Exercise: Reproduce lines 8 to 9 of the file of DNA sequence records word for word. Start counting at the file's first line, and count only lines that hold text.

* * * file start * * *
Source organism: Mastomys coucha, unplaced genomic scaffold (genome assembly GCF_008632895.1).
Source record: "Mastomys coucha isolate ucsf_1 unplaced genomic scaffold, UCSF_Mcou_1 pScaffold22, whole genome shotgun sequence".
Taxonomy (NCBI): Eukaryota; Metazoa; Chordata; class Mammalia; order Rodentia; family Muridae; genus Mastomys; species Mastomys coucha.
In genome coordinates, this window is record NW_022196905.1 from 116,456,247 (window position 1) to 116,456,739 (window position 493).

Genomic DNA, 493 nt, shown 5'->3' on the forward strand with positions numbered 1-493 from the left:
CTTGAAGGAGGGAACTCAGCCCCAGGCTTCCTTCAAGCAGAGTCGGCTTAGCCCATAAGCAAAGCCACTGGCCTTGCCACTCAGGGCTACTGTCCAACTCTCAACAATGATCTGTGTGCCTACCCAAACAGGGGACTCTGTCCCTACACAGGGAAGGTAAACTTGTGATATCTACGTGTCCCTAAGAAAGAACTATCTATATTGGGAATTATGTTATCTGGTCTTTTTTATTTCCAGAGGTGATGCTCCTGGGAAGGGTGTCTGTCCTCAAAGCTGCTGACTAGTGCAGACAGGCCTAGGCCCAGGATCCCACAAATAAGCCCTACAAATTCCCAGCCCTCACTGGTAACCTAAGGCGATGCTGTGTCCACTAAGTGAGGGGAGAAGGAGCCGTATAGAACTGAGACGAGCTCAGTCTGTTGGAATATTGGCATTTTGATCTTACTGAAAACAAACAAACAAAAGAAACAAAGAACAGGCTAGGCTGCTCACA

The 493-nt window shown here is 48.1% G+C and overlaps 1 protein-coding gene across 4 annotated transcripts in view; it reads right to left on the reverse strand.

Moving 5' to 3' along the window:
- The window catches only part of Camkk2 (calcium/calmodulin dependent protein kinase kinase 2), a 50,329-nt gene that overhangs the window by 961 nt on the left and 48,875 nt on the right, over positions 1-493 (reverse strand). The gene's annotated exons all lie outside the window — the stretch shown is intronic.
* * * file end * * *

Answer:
Moving 5' to 3' along the window:
- The window catches only part of Camkk2 (calcium/calmodulin dependent protein kinase kinase 2), a 50,329-nt gene that overhangs the window by 961 nt on the left and 48,875 nt on the right, over positions 1-493 (reverse strand). The gene's annotated exons all lie outside the window — the stretch shown is intronic.